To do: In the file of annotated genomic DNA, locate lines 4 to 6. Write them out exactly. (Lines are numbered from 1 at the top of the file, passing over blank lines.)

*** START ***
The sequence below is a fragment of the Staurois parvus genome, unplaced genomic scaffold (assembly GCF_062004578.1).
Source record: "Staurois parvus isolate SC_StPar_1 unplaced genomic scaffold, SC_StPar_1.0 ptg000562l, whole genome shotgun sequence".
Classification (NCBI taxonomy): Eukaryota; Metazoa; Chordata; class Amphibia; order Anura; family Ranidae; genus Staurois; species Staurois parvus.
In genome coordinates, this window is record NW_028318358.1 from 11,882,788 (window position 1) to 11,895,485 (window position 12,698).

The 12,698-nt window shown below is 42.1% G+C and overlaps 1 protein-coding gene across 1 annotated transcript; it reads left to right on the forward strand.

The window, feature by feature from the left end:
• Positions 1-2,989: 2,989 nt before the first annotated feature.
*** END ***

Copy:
In genome coordinates, this window is record NW_028318358.1 from 11,882,788 (window position 1) to 11,895,485 (window position 12,698).

The 12,698-nt window shown below is 42.1% G+C and overlaps 1 protein-coding gene across 1 annotated transcript; it reads left to right on the forward strand.

The window, feature by feature from the left end: